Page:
translate(width/2, height/2);
			fill(247, 47, 47);
			ellipse(0, 0, r, r);
		}
	}

	float impules(float k, float x) {
		float h = k * x;
		return h * exp(1.0 - h);
	}
  

It’s simply taking the beats per minute from the sensors and using that to control the ellipse through the code. You can actually import the packages that you need to define a sensor. There is also the function to request the permission to access the body sensors. In this case, I just need it for the heart rate.

It’s where you initialize the context. Where you get the context and then add the sensor and then attach a listener to it, and then, it’s just the draw.

We have the same structure in the processing sketch, extended to be able to create visual output on smart watches. We can do more complex things.

We make activity tracking more exciting. For example, if you can grow a tree or doing some visual output it would be more engaging.

Virtual Reality (32:54)

I know a lot of people are interested in Virtual Reality so I’ll cover it quickly. There are many people doing very interesting things in virtual reality. I don’t know if you have tried, for example Tilt Brush, it’s amazing. It’s an amazing experience. You draw in space and it’s amazing.

There is another very interesting project. It’s more like an art installation where you have these crazy headsets. The idea is you experience how an animal sees. You can see as a bat or as a deer. The people created this installation imagined how animals see so you can experience it.

It’s really a new medium so we are just starting to use it. I think, we are helping this processing by making the visual sketching and experimentation easier. This hopefully will give people another tool to expand with this new medium.

How difficult is it to use VR in processing. It’s the same as I showed you before, it was pretty easy. You use the same basic structures from processing that people used to use on the desktop. Same thing for wear, wallpapers, and for VR.


import processing.vr.*;

void setup() {
	fullScreen(PVR.STEREO);
}

void draw() {
	background(157);
	lights();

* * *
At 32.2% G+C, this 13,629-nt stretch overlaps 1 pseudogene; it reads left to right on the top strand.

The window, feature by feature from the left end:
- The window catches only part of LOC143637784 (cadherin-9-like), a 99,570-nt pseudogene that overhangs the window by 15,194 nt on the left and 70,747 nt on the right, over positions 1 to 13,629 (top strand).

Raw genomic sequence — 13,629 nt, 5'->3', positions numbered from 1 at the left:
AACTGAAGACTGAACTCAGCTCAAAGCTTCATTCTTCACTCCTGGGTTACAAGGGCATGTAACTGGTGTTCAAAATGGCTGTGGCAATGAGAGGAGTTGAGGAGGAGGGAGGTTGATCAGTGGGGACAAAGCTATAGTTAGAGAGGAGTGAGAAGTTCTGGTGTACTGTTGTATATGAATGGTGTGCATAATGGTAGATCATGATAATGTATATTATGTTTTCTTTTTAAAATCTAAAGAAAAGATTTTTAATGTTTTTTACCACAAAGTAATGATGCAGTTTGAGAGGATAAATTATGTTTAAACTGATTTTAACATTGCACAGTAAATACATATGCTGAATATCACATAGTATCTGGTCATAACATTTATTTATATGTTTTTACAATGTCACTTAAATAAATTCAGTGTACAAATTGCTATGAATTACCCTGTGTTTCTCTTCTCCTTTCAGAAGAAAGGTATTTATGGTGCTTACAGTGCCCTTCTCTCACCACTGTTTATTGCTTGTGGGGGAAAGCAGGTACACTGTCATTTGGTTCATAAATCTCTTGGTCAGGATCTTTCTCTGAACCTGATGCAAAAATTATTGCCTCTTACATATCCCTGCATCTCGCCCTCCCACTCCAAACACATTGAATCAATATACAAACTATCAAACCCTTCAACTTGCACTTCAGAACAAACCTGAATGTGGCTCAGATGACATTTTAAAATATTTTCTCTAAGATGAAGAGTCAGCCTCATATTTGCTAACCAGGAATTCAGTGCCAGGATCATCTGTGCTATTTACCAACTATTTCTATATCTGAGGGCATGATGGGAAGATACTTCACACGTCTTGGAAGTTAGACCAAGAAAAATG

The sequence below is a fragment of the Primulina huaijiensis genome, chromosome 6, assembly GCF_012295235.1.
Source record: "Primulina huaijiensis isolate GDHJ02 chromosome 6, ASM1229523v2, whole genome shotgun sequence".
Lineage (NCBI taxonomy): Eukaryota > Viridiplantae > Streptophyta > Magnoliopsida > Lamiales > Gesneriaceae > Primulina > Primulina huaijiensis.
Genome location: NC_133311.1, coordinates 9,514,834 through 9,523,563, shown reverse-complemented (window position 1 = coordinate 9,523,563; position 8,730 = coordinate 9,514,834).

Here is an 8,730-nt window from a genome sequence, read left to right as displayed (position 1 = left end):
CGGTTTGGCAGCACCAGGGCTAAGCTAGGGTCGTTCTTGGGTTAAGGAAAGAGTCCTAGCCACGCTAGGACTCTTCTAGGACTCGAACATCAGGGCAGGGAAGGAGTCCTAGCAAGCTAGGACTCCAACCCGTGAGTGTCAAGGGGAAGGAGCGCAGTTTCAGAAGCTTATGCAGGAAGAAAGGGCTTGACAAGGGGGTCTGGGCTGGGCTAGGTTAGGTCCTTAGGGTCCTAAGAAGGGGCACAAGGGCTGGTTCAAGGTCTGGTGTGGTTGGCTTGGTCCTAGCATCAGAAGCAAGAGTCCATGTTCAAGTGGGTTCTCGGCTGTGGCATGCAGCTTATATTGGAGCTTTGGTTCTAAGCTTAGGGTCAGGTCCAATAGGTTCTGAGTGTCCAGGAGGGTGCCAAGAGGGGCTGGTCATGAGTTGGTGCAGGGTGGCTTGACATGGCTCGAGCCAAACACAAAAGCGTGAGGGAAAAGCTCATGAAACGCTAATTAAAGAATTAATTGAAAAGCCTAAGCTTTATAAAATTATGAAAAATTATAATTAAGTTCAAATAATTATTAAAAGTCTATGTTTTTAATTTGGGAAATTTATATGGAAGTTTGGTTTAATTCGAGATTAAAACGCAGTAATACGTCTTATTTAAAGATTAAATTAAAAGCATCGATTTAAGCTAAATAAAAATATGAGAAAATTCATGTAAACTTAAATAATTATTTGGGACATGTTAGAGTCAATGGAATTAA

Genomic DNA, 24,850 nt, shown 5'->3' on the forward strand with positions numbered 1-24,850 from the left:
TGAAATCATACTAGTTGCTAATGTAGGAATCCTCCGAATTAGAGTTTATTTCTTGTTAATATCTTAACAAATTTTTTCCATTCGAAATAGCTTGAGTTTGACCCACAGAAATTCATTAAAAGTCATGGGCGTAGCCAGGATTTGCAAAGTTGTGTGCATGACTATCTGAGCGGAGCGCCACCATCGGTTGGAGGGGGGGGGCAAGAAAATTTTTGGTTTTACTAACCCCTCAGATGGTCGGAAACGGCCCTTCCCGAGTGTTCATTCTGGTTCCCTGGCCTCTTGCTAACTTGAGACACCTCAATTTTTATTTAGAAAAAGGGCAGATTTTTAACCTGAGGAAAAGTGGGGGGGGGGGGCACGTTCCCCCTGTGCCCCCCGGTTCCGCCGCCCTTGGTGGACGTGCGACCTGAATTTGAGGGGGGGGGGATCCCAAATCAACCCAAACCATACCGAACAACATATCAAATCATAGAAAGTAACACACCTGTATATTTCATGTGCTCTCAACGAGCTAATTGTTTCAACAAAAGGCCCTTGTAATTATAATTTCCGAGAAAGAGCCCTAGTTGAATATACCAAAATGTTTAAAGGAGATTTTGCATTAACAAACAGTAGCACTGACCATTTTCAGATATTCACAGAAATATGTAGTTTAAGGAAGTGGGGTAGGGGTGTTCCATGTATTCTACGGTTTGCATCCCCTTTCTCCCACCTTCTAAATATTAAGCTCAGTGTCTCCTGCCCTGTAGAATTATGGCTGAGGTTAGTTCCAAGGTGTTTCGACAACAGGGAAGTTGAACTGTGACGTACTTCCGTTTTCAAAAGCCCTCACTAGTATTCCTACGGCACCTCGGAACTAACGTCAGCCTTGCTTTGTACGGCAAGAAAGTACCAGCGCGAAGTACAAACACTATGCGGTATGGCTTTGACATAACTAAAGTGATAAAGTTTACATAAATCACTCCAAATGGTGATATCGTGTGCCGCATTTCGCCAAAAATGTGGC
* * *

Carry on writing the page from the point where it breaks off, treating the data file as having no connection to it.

rotateX(frameCount * 0.01f);
	rotateY(frameCount * 0.01f);
	box(500);
}

It’s very easy to go from a 3D sketch in processing, it’s the same code, you just run as a VR app and that’s it. You don’t need to do any configuration. Nothing special. All you need to do is add import processing.vr.*; and that’s it. You have to say, “I want an image in full screen using the stereo render” and that’s it. The rest of the stuff is the same that you can find in a tutorial on 3D for processing. There’s nothing new really. All the stuff is solved internally.

There’s one thing that is very technical, and not in here, but you need to center the screen. Things are centered automatically when you are using VR because the y axis is pointed up instead of pointing down. You also have to make sure that your app doesn’t make people motion sick. That’s important.

There is stereo render, and also import in processing VR. All I need to do is to say here, well instead of running my app as a regular app or as a wallpaper, run as a VR app. And that should be enough. This is just very simply a demo that shows you how to create an aim to select objects, which is very important especially on cardboard, where in terms of the interaction, you typically have all these controllers. On cardboard, it’s much more limited, but typically you select by looking at things.

All you need to do is say, “I have my camera, I have the forward vector,” that gives me the pointer. That’s all you need to do. The rest is all the same as you would normally do in 3D sketching processing. There’s not really much else to do.

It’s just you trying to figure out ideas to experiment with this. Hopefully these gave you some idea of some things you can do.

Conclusion (38:42)